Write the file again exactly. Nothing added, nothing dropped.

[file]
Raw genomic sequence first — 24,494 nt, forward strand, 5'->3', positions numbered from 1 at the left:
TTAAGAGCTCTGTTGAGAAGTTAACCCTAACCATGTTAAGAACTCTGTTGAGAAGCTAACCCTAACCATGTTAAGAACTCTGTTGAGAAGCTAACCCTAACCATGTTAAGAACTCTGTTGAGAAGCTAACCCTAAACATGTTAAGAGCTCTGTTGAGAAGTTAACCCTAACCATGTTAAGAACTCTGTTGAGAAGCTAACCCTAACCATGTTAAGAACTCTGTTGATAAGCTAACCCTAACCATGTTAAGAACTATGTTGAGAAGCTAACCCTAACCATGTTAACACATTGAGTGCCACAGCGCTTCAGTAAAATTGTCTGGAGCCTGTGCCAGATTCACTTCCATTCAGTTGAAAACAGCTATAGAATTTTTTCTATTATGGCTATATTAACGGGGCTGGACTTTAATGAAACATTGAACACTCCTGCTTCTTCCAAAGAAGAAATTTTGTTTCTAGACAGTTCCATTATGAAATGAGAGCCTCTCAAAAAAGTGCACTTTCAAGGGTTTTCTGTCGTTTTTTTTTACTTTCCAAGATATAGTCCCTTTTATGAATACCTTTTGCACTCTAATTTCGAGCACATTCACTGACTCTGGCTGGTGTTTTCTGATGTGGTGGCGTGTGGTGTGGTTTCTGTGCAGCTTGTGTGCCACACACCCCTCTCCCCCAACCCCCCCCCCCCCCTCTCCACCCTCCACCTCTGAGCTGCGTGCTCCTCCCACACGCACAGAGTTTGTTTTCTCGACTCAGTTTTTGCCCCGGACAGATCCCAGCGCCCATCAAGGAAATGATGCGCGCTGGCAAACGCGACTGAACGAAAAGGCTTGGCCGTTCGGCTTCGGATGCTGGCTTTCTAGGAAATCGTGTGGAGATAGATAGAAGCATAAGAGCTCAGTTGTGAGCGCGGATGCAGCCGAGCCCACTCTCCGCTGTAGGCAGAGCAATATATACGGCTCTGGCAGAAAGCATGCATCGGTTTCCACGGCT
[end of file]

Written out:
Raw genomic sequence first — 24,494 nt, forward strand, 5'->3', positions numbered from 1 at the left:
TTAAGAGCTCTGTTGAGAAGTTAACCCTAACCATGTTAAGAACTCTGTTGAGAAGCTAACCCTAACCATGTTAAGAACTCTGTTGAGAAGCTAACCCTAACCATGTTAAGAACTCTGTTGAGAAGCTAACCCTAAACATGTTAAGAGCTCTGTTGAGAAGTTAACCCTAACCATGTTAAGAACTCTGTTGAGAAGCTAACCCTAACCATGTTAAGAACTCTGTTGATAAGCTAACCCTAACCATGTTAAGAACTATGTTGAGAAGCTAACCCTAACCATGTTAACACATTGAGTGCCACAGCGCTTCAGTAAAATTGTCTGGAGCCTGTGCCAGATTCACTTCCATTCAGTTGAAAACAGCTATAGAATTTTTTCTATTATGGCTATATTAACGGGGCTGGACTTTAATGAAACATTGAACACTCCTGCTTCTTCCAAAGAAGAAATTTTGTTTCTAGACAGTTCCATTATGAAATGAGAGCCTCTCAAAAAAGTGCACTTTCAAGGGTTTTCTGTCGTTTTTTTTTACTTTCCAAGATATAGTCCCTTTTATGAATACCTTTTGCACTCTAATTTCGAGCACATTCACTGACTCTGGCTGGTGTTTTCTGATGTGGTGGCGTGTGGTGTGGTTTCTGTGCAGCTTGTGTGCCACACACCCCTCTCCCCCAACCCCCCCCCCCCCCTCTCCACCCTCCACCTCTGAGCTGCGTGCTCCTCCCACACGCACAGAGTTTGTTTTCTCGACTCAGTTTTTGCCCCGGACAGATCCCAGCGCCCATCAAGGAAATGATGCGCGCTGGCAAACGCGACTGAACGAAAAGGCTTGGCCGTTCGGCTTCGGATGCTGGCTTTCTAGGAAATCGTGTGGAGATAGATAGAAGCATAAGAGCTCAGTTGTGAGCGCGGATGCAGCCGAGCCCACTCTCCGCTGTAGGCAGAGCAATATATACGGCTCTGGCAGAAAGCATGCATCGGTTTCCACGGCT